Two stills from Reiniger’s THE ADVENTURES OF PRINCE ACHMED

Reviews of the second to last film of the Harry Potter empire are mixed. There are the die hard fans who will eat up anything Potter & Co. churn out and then, on the other hand, are the Harry haters whose spiteful critiques of the movies take all the easy hits (too sentimental, not enough magic) and ultimately waste everyone’s time. So say what you will about Harry Potter, THE DEATHLY HALLOWS may carry the markings of a film that’s trying to be more than just transition to a finale, but its post-apocalyptic scenes of Harry, Hermione and Ron moving silently through desolate (and beautifully shot) landscapes and running low on friendly cheer are some of the film’s most captivating moments. There are plenty of super-CG chase scenes and wand-lashing, spell-throwing fights, but its the quiet, tense moments where the trio has run out of ideas and are wallowing aimlessly in a canvas tent in the middle of nowhere that give an otherwise transitional piece some heft.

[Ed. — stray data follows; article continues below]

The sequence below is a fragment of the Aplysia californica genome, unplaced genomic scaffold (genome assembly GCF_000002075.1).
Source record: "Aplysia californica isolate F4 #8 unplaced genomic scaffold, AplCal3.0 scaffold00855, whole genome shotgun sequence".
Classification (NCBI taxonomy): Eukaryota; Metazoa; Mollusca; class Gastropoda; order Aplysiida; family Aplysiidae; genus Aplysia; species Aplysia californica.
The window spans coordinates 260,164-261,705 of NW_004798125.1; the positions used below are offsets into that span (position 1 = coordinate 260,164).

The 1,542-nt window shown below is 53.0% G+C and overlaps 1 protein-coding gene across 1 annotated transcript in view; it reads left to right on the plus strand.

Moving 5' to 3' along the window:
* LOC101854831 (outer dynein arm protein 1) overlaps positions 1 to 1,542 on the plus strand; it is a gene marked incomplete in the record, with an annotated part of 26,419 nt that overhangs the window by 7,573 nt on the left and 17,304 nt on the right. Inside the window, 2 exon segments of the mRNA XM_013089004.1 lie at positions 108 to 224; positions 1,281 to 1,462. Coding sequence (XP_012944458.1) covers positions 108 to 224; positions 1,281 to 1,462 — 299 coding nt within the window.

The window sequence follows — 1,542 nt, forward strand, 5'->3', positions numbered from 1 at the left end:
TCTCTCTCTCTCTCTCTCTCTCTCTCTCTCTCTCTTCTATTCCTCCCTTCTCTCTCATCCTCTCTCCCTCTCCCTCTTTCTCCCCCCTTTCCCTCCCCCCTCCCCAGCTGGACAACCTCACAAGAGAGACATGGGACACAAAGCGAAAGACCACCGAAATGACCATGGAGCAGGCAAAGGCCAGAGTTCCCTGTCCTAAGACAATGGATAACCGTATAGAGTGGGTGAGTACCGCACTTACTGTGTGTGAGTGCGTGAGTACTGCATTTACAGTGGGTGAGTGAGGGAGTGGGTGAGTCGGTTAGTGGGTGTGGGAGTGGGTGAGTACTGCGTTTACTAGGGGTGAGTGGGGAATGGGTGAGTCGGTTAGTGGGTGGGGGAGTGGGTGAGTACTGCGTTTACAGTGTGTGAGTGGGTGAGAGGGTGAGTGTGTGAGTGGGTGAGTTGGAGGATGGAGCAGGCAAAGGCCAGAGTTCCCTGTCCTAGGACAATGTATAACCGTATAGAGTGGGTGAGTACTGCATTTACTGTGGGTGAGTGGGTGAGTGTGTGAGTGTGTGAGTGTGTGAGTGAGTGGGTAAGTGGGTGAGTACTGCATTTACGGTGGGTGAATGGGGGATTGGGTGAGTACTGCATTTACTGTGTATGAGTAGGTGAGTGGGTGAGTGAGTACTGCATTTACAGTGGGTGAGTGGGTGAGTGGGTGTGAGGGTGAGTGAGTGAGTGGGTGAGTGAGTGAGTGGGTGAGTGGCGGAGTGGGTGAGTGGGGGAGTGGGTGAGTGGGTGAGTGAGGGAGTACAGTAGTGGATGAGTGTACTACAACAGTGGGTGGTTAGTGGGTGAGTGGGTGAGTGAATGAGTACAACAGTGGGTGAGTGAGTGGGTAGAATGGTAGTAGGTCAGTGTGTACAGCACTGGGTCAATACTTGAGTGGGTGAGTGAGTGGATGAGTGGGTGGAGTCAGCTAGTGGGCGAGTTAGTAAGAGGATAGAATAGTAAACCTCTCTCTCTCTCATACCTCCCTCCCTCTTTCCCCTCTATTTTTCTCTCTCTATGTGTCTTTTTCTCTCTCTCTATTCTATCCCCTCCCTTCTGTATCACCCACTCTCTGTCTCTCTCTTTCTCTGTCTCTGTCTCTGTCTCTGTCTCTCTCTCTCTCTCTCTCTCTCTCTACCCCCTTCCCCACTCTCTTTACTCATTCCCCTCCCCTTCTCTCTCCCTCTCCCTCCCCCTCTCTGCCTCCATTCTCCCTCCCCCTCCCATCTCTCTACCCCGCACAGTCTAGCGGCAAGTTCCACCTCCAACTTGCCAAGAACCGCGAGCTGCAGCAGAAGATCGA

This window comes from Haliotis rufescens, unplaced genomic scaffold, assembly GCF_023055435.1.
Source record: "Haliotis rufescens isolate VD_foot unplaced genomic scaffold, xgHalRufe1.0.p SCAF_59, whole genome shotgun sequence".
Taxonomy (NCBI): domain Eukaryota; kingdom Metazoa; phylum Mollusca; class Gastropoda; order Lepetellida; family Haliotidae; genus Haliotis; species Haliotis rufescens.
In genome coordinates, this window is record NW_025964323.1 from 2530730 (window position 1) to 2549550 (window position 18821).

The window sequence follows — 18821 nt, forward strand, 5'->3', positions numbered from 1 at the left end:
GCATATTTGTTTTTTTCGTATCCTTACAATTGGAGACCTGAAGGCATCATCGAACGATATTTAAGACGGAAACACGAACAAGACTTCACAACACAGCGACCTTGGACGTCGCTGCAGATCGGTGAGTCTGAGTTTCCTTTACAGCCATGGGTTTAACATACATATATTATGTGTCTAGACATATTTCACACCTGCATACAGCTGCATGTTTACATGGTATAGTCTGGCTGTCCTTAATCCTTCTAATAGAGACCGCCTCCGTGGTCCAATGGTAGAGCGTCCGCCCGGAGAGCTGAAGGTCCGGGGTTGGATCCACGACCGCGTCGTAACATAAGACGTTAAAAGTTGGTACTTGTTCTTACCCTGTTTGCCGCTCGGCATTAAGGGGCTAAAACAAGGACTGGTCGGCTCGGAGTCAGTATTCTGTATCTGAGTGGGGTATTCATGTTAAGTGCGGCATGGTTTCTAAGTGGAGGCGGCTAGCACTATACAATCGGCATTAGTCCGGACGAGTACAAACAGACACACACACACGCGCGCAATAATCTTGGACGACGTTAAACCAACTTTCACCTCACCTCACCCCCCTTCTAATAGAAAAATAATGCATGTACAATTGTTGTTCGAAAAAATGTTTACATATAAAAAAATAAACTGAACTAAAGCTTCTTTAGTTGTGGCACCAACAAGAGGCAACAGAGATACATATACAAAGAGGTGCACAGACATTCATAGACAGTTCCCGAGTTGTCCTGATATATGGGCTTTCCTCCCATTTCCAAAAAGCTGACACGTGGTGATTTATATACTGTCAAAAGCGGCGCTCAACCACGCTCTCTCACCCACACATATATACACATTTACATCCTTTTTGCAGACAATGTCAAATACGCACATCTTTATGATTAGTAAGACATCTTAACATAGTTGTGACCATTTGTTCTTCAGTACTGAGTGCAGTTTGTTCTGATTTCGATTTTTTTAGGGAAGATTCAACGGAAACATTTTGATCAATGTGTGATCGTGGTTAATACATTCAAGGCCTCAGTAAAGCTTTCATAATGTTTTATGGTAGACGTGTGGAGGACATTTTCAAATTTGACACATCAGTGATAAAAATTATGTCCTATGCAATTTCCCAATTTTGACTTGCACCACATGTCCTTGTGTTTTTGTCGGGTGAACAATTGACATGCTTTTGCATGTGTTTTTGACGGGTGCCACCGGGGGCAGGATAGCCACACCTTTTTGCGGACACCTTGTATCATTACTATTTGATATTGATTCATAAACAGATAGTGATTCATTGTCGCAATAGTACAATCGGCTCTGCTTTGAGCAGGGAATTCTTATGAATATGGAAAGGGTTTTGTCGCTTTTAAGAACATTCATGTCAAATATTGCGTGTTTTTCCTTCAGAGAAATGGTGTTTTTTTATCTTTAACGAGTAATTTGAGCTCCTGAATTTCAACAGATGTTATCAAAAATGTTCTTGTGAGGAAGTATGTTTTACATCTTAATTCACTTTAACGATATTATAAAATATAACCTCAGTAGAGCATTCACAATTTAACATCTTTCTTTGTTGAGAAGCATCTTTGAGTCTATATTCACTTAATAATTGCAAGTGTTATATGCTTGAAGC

Still, the very best moment of the film, the scene that would get me back in the theater a second time, was a very unexpected short animated sequence that plays out while Hermione reads “The Tale of the Three Brothers,” the origin story of the Deathly Hallows. Directed by Ben Hibon, the gorgeous animation takes strong cues from Lotte Reiniger, the first female animator and creator of the oldest surviving animated film, THE ADVENTURES OF PRINCE ACHMED, a feature-length stop-motion film dating back to 1926. Told in beautifully cut silhouettes against a variety of colored backgrounds, its fairytale-like story is similar in tone to Hibon’s work in Harry Potter. Unfortunately, there are no legal images of it to put up here, so you’ll have to see the movie for yourself. I don’t suppose I can coax out anyone who’s not a fan of The Boy Who Lived, but I promise it’s worth every minute of the two and a half hour-long movie.